Walking one of Argentina's most famous religious pilgrimages — 37 miles over 13 hours.
“¡Hay chori, hay vacío!”
Smoke — from roadside parrillas1
serving up vacío2
sandwiches — sifts through the warming, austral spring air as I savor the semi-sweetness of my warm brewed mate cocido4
. Priests sprinkle holy water on passersby as powerful speakers — wheeled on carts pushed by church groups — alternate between traditional Hispanic hymns and Christian remixes of reggaeton hits. Hawkers work their corners, selling everything from replacement socks to bathroom access ($200 ARS5
Argentine pesos× Close
, about $0.30 USD).
“¡Baños, baños, baños, acá!”
It’s already been a few hours, and the sun is still high in the sky. A literal marathon of walking lies ahead of me. So, I cave, handing two 100-peso notes to the woman at the door — the first of many such paid bathroom breaks on this 13-hour, 37-mile journey.
According to the story, sometime around the 17th century, a statue of the Virgin Mary was being carried across the Argentine Pampas6
when the traveling party decided to stop for a break. When they tried to resume, the oxen pulling the cart with the statue refused to move until the statue was taken off. This was taken as a sign that it was God’s will for the statue to remain where it was, and so the legend was born.
The statue is now on display in the basilica in the town of Luján, and each year, pilgrims — starting from Buenos Aires — make the 37-mile journey on foot in order pay their respects to La Virgen in person.
I’d read about the pilgrimage in an old guidebook I’d found in my homestay in Buenos Aires. Perhaps inspired by my time on the Pacific Crest Trail last year, the idea of going for another long walk intrigued me immediately. When I found out that this year’s pilgrimage was scheduled to take place between September 30th and October 1st — exactly during my study abroad program’s midterm break — I saw no reason not to join.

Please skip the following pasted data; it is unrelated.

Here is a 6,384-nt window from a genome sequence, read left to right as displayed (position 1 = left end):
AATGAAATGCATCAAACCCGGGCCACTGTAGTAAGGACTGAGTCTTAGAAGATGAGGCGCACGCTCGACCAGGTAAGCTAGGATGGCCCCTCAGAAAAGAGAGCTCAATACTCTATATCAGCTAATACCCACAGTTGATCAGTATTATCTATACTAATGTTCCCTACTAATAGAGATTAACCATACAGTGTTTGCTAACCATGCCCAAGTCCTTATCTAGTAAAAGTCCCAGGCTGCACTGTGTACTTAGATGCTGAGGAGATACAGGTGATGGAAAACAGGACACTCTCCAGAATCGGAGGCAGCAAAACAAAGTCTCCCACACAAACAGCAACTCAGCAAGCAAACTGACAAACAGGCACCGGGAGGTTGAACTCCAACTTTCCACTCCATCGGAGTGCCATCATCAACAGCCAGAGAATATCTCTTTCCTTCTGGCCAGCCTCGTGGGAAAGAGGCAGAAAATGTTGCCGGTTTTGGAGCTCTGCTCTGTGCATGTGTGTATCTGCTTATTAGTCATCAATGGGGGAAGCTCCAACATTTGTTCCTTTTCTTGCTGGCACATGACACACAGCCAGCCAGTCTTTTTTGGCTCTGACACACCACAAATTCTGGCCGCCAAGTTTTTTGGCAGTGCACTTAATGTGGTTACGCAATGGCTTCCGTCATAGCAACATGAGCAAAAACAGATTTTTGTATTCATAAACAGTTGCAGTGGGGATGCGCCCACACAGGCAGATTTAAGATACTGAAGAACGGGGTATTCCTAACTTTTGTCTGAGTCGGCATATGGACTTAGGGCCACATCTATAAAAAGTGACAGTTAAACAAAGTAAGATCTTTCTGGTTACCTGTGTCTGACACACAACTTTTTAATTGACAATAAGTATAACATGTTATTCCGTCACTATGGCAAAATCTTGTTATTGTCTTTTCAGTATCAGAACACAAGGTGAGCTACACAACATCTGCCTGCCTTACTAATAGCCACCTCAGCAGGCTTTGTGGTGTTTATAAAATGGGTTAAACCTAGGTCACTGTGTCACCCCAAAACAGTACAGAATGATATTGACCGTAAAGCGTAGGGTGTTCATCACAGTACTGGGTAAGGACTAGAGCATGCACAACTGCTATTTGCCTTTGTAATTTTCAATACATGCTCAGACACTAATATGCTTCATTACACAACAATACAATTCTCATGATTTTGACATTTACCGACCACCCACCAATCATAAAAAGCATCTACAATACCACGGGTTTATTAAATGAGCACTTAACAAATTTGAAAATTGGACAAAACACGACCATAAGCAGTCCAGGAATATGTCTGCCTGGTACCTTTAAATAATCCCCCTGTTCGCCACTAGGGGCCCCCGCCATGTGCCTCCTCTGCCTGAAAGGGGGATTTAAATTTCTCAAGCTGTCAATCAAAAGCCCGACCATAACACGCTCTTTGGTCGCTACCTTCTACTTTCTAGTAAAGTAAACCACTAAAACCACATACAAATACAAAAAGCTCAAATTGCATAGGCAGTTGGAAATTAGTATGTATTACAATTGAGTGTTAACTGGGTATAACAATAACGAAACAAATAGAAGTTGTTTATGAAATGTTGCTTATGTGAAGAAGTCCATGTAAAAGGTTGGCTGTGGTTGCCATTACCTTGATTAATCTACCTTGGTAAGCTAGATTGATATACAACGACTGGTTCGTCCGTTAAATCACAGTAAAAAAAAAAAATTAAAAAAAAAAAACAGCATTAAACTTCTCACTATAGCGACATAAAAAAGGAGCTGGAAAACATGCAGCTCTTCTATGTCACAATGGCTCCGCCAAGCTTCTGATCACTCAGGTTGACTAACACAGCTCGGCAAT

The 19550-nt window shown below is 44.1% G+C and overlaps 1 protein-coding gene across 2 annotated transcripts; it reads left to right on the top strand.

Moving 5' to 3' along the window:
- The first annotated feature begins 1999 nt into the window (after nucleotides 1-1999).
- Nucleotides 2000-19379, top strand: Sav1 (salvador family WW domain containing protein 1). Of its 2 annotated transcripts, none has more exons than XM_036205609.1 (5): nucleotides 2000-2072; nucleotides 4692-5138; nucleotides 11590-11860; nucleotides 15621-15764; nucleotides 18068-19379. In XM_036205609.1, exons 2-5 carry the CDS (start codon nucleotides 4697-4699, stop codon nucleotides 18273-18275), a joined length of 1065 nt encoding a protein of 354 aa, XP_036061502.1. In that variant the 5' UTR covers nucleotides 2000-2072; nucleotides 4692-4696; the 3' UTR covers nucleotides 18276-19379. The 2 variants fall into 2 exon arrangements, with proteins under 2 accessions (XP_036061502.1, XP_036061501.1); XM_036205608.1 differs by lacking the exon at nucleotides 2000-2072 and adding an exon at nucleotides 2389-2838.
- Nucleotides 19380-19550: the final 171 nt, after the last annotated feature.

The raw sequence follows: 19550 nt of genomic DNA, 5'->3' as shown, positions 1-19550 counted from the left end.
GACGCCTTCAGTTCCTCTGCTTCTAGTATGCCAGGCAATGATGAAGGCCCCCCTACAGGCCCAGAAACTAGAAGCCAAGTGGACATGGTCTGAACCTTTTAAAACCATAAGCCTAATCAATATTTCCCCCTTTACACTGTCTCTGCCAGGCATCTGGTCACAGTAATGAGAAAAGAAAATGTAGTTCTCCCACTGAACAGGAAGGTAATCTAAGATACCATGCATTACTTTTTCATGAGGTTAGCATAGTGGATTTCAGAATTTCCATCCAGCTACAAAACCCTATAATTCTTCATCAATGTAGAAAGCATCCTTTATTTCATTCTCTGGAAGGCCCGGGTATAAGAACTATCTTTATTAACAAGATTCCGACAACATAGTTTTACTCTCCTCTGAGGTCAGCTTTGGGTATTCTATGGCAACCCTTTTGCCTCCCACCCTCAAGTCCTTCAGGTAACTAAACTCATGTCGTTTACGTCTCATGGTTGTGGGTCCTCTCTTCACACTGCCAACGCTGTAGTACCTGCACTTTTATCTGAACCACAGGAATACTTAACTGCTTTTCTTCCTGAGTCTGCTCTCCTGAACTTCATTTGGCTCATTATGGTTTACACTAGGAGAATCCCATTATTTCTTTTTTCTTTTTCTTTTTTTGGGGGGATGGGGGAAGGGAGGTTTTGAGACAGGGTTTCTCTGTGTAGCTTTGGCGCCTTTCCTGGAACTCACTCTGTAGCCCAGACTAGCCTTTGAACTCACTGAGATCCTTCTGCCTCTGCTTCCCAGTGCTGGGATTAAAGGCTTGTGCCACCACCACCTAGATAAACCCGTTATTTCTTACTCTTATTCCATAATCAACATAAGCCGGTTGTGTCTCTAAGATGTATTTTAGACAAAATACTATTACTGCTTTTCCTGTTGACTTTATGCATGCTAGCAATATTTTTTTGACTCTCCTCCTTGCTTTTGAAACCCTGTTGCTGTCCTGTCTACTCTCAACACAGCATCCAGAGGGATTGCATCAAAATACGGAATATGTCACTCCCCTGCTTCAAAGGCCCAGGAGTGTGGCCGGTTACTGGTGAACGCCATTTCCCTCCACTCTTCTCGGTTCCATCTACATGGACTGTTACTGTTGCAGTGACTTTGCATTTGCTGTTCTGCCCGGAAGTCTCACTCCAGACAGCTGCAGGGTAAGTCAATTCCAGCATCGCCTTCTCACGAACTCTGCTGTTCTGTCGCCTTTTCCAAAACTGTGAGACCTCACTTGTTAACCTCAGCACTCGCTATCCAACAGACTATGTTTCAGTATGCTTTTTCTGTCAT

I wake up in my Belgrano7
homestay apartment at around 10 — slightly later than I would’ve liked, as I’d read online that people started walking as early as 8. With 37 miles ahead of me, I’m not sure how long I’ll take, and I don’t relish in the prospect of still being on my feet at 3 or 4 AM.
In any case, I get dressed — putting on a pair of running shorts, a t-shirt, and a light puffer jacket — and I opt for Brooks trail runners over my usual Ultraboosts. I throw some joggers into my backpack for later, and toss in two liters of water too. I’m not sure what to expect in terms of roadside services, so I briefly debate bringing my sleeping bag before deciding it’ll be too heavy.
I leave my apartment and start making my way towards the metro (known here as the “Subte”). I’m also not sure what to expect in terms of food, so I stop at the local empanada outpost and pick up two de carne suave for lunch.
The price of an empanada is written in large black text on the wall next to the cash register. The wall said $200 ARS (about $0.40 USD, at the time) when I first arrived in Buenos Aires back in August. Two months later, the wall now reads $250 ARS (about $0.35 USD now)8
In fact, at publication time, the unofficial exchange rate is now almost 1000 ARS/USD, making $250 ARS approximately $0.25 USD.Generally, to deal with the quilombo that is the peso exchange rate situation in Argentina, I went to a casa de cambio, or exchange house, every week, only converting the amount of dollars that I needed for the next seven days and no more, because I knew that the following week, the rate would probably be even higher.× Close
Only a few others get off at Liniers station, which worries me a bit, but the church that marks the start of the walk, La Parroquia de San Cayetano, is just down the block. As I walk over, I’m reassured by the throngs of people still about.
I enter the church and take a peek around. I’m admittedly a little out of place amidst the mass of devotees, and I guess I must be looking a little lost too, when a man comes up to me and asks how I’m doing.
The majority of people seem to have come with their churches; there are distinct groups in the crowd, each with their own matching hats and colored shirts embossed with the names of their parishes and towns11